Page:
|"[...] Whether it was a series of one day adventures, a week's worth, or two weeks' worth, or an adventure like yours and Sharon's [bike touring narratives] all affected me the same way; I want to get on my bike and ride. So, Neil, thanks for your excellent narrative because like all the others, it worked its magic on me [...]" ~ Ed Beckers|
Titles by Cycle Logic Press are available in bookstores everywhere or you can order today direct from Cycle Logic Press. Click "Buy Online" for secure credit card orders; or in Canada and the United States phone your order toll free to 1-866-825-1837. If you are a resident of Canada or the US and prefer to pay by cheque, you may send a cheque to Sharon Anderson, Box 2B C8, 432 Campbell Avenue, Coalmont BC, V0X 1G0. Books are $20.00 each plus a shipping charge of $5.00 per book. As well, feel free to email Sharon and Neil Anderson at firstname.lastname@example.org
We offer bulk discounts to cycle stores, bicycling clubs, and other bookstore outlets.
Welcome to Cycle Logic Press. My name is Neil Anderson. I was born and raised in Princeton, BC. After graduating from Princeton, I moved to Edmonton, Alberta, married, and obtained a degree in Education. Along the way, my wife, Sharon, and I found time for cycle touring the world. Our first, longer than two weeks cycle tour, was to ride across the United States from the west coast to the historic town of Williamsburg, Virginia on the east coast. After getting a taste for life in the saddle, we decided to go a bit farther. We spent eighteen months bicycle touring western Europe, five months cycling around the North and South Islands in New Zealand, and then three months in Australia from Sydney through the outback to Ayers Rock and Alice Springs. We've also ridden an amazing long distance cycle tour across this great country where we live, Canada. I hope to get more photos of that journey online soon. Sharon and I currently reside in the peaceful community of Coalmont, British Columbia, with our two children, Norman and Kiaira. We eagerly look forward to our next bike touring adventure together.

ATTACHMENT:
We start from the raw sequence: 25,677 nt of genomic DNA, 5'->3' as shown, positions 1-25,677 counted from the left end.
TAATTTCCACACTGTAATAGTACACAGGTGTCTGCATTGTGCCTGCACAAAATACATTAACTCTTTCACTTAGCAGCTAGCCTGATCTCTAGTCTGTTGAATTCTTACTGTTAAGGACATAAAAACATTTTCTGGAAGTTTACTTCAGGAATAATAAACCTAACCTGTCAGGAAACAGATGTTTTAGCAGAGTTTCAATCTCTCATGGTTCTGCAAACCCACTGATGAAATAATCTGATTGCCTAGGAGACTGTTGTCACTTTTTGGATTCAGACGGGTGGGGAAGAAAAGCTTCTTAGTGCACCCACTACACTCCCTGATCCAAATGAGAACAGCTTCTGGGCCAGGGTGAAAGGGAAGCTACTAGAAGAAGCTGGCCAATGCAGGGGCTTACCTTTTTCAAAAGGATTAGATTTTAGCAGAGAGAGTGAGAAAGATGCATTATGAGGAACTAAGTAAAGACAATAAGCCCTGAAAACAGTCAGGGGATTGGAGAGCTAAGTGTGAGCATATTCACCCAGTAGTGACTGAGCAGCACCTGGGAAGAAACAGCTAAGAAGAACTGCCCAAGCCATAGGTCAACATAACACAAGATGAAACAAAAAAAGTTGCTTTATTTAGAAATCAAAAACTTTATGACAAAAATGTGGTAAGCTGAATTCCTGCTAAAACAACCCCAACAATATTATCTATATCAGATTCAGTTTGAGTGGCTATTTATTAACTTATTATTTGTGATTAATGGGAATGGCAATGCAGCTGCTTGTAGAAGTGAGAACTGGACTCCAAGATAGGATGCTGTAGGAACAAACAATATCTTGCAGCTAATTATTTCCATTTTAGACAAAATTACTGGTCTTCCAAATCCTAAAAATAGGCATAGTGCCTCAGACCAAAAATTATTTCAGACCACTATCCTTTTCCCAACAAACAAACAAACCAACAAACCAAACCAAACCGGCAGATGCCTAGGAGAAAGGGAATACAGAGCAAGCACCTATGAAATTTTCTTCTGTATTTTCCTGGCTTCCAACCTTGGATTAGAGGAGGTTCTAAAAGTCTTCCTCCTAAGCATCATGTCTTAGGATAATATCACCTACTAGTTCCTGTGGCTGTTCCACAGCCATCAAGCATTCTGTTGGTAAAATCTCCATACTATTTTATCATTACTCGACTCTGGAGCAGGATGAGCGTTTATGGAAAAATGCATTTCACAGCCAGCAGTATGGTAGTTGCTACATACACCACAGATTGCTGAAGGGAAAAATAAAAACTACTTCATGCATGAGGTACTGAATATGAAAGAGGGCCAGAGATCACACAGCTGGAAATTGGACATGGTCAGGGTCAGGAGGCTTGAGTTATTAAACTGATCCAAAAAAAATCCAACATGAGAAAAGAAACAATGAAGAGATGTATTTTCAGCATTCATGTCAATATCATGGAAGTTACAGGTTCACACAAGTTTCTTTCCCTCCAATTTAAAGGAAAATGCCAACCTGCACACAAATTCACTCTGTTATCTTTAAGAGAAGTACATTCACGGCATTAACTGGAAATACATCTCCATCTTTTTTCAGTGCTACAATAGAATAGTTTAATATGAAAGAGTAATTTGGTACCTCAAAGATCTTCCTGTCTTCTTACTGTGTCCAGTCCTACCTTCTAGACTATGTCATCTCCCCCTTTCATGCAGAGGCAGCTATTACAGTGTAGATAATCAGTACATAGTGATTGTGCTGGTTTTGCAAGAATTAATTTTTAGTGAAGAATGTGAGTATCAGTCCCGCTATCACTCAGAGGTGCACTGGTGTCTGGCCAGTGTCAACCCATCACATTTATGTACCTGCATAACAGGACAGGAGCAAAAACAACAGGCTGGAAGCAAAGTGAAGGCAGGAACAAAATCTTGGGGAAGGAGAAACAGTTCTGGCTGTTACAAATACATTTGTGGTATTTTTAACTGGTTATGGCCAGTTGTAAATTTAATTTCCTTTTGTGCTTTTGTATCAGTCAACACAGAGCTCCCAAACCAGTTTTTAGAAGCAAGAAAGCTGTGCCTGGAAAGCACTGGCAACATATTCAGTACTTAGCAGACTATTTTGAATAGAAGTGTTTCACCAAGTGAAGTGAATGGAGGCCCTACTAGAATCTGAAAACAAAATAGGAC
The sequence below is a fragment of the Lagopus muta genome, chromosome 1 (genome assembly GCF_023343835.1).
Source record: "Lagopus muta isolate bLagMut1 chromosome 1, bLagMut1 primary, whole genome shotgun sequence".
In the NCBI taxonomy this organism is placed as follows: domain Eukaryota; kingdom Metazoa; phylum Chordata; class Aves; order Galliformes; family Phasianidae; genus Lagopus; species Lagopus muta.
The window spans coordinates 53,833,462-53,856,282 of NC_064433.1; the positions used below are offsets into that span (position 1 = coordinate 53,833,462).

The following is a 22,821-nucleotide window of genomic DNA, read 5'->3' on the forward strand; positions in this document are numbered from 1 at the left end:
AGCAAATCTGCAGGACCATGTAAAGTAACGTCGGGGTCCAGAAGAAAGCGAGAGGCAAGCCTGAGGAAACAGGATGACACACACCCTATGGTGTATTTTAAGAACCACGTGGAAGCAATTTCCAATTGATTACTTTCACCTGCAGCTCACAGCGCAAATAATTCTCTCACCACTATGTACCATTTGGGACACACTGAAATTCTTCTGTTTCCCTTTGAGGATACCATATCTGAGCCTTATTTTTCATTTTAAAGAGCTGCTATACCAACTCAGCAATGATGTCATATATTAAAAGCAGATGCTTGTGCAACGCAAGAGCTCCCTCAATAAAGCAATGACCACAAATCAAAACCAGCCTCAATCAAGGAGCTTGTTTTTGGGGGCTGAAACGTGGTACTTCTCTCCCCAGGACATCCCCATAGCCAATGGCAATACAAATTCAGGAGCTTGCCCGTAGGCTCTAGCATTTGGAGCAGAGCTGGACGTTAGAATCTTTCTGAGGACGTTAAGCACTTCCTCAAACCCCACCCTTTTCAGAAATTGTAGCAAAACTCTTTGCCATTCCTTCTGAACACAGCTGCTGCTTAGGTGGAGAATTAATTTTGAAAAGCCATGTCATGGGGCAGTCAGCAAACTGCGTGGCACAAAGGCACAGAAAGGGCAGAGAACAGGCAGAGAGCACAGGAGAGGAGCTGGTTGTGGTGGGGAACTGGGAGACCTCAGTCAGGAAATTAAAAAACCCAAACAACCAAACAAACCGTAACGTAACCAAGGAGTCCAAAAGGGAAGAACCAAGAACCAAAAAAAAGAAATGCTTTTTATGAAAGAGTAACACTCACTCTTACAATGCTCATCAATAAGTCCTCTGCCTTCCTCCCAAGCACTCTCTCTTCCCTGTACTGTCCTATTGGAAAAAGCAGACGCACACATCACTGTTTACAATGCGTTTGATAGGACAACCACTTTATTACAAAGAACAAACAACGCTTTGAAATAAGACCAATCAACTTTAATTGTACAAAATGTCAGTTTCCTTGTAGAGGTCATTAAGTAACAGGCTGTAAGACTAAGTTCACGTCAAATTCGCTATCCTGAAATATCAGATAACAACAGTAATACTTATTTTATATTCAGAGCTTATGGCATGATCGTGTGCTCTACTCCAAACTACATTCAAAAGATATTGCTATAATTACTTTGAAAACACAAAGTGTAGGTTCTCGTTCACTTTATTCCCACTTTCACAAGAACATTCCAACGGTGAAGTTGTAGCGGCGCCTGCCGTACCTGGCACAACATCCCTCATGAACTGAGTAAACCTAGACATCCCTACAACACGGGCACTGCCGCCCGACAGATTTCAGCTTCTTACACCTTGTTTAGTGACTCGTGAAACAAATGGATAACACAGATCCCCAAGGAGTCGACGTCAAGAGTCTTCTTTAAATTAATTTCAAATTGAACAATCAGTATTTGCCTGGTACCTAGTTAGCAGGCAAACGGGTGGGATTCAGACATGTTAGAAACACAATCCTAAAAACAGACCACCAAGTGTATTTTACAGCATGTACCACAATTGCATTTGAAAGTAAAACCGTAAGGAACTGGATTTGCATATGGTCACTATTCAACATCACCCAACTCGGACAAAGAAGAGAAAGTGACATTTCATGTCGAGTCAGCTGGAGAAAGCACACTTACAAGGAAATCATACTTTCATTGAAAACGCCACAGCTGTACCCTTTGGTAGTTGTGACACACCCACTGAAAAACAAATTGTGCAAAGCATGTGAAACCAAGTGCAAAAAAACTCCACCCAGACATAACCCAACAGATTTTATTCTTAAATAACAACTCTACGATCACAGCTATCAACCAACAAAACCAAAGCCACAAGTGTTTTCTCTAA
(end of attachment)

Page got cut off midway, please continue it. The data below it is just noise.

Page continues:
|"I read your latest book [Partners in Grime] and it was a fun read [...] Just the thing to get the juices flowing as the touring season arrives." ~Kathleen Perreault|
|"[Partners in Grime] is an excellent and humorous read and what touring is all about. I have ordered the earlier book [The Lead Goat Veered Off] and await the next two forthcoming. I found this book through the Adventure Cyclist mag that I get." ~Jerry Daminato|
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Thursday, May 1, 2008